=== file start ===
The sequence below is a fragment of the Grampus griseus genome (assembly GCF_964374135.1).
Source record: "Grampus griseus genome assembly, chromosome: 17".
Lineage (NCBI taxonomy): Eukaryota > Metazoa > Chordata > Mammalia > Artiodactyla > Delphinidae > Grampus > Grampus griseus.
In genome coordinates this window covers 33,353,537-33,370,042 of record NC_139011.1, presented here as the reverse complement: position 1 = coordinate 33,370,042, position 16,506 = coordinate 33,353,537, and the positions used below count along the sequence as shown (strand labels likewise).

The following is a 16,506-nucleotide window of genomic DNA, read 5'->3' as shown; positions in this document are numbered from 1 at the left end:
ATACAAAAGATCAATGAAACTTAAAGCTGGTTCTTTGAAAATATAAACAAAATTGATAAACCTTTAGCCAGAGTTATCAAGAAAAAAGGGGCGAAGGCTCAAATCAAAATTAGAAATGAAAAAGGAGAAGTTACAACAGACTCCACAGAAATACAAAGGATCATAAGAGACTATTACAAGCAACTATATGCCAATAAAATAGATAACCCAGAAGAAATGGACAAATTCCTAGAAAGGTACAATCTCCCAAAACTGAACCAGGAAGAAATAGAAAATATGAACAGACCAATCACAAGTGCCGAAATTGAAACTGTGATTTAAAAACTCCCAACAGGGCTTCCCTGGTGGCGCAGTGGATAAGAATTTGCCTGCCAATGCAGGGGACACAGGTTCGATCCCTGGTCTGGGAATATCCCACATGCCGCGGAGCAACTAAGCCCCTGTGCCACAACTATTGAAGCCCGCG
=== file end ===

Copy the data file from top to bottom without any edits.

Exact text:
The sequence below is a fragment of the Grampus griseus genome (assembly GCF_964374135.1).
Source record: "Grampus griseus genome assembly, chromosome: 17".
Lineage (NCBI taxonomy): Eukaryota > Metazoa > Chordata > Mammalia > Artiodactyla > Delphinidae > Grampus > Grampus griseus.
In genome coordinates this window covers 33,353,537-33,370,042 of record NC_139011.1, presented here as the reverse complement: position 1 = coordinate 33,370,042, position 16,506 = coordinate 33,353,537, and the positions used below count along the sequence as shown (strand labels likewise).

The following is a 16,506-nucleotide window of genomic DNA, read 5'->3' as shown; positions in this document are numbered from 1 at the left end:
ATACAAAAGATCAATGAAACTTAAAGCTGGTTCTTTGAAAATATAAACAAAATTGATAAACCTTTAGCCAGAGTTATCAAGAAAAAAGGGGCGAAGGCTCAAATCAAAATTAGAAATGAAAAAGGAGAAGTTACAACAGACTCCACAGAAATACAAAGGATCATAAGAGACTATTACAAGCAACTATATGCCAATAAAATAGATAACCCAGAAGAAATGGACAAATTCCTAGAAAGGTACAATCTCCCAAAACTGAACCAGGAAGAAATAGAAAATATGAACAGACCAATCACAAGTGCCGAAATTGAAACTGTGATTTAAAAACTCCCAACAGGGCTTCCCTGGTGGCGCAGTGGATAAGAATTTGCCTGCCAATGCAGGGGACACAGGTTCGATCCCTGGTCTGGGAATATCCCACATGCCGCGGAGCAACTAAGCCCCTGTGCCACAACTATTGAAGCCCGCG